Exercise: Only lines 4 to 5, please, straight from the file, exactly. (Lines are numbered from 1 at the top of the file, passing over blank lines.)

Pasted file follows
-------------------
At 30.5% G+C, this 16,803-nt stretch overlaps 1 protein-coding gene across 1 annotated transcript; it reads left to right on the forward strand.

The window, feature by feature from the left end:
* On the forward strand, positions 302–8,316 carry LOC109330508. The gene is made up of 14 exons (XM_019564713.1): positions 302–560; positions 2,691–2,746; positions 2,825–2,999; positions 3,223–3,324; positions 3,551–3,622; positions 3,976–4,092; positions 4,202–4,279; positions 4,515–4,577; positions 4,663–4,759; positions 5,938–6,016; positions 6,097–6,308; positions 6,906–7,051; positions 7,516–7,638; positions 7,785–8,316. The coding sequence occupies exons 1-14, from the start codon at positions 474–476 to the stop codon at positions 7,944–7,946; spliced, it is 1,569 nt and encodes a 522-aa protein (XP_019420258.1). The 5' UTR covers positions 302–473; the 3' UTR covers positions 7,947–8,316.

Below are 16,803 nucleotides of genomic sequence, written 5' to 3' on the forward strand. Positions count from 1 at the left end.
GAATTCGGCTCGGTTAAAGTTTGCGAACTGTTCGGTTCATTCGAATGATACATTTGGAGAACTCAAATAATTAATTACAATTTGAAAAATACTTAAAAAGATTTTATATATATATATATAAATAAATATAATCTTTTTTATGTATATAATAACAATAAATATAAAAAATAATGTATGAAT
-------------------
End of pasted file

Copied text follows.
Below are 16,803 nucleotides of genomic sequence, written 5' to 3' on the forward strand. Positions count from 1 at the left end.
GAATTCGGCTCGGTTAAAGTTTGCGAACTGTTCGGTTCATTCGAATGATACATTTGGAGAACTCAAATAATTAATTACAATTTGAAAAATACTTAAAAAGATTTTATATATATATATATAAATAAATATAATCTTTTTTATGTATATAATAACAATAAATATAAAAAATAATGTATGAAT